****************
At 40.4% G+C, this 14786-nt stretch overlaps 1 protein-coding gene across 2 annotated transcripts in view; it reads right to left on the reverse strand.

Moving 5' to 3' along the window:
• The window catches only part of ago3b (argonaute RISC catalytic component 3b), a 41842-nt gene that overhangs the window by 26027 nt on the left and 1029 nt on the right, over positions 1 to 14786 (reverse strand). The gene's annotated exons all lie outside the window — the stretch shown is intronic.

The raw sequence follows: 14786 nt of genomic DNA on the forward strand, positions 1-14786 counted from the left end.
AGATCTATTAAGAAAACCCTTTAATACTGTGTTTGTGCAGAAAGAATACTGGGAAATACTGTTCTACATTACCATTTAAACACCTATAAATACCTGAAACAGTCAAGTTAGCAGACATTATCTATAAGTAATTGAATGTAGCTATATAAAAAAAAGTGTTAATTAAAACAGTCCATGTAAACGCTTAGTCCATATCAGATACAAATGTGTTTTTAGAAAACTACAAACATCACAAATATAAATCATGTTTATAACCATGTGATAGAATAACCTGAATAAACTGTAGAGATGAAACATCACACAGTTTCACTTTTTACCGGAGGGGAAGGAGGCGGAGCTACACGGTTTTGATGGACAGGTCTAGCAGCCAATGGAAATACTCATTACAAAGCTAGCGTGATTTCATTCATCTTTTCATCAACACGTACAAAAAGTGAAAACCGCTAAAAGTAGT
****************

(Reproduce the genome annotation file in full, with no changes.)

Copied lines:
At 40.4% G+C, this 14786-nt stretch overlaps 1 protein-coding gene across 2 annotated transcripts in view; it reads right to left on the reverse strand.

Moving 5' to 3' along the window:
• The window catches only part of ago3b (argonaute RISC catalytic component 3b), a 41842-nt gene that overhangs the window by 26027 nt on the left and 1029 nt on the right, over positions 1 to 14786 (reverse strand). The gene's annotated exons all lie outside the window — the stretch shown is intronic.

The raw sequence follows: 14786 nt of genomic DNA on the forward strand, positions 1-14786 counted from the left end.
AGATCTATTAAGAAAACCCTTTAATACTGTGTTTGTGCAGAAAGAATACTGGGAAATACTGTTCTACATTACCATTTAAACACCTATAAATACCTGAAACAGTCAAGTTAGCAGACATTATCTATAAGTAATTGAATGTAGCTATATAAAAAAAAGTGTTAATTAAAACAGTCCATGTAAACGCTTAGTCCATATCAGATACAAATGTGTTTTTAGAAAACTACAAACATCACAAATATAAATCATGTTTATAACCATGTGATAGAATAACCTGAATAAACTGTAGAGATGAAACATCACACAGTTTCACTTTTTACCGGAGGGGAAGGAGGCGGAGCTACACGGTTTTGATGGACAGGTCTAGCAGCCAATGGAAATACTCATTACAAAGCTAGCGTGATTTCATTCATCTTTTCATCAACACGTACAAAAAGTGAAAACCGCTAAAAGTAGT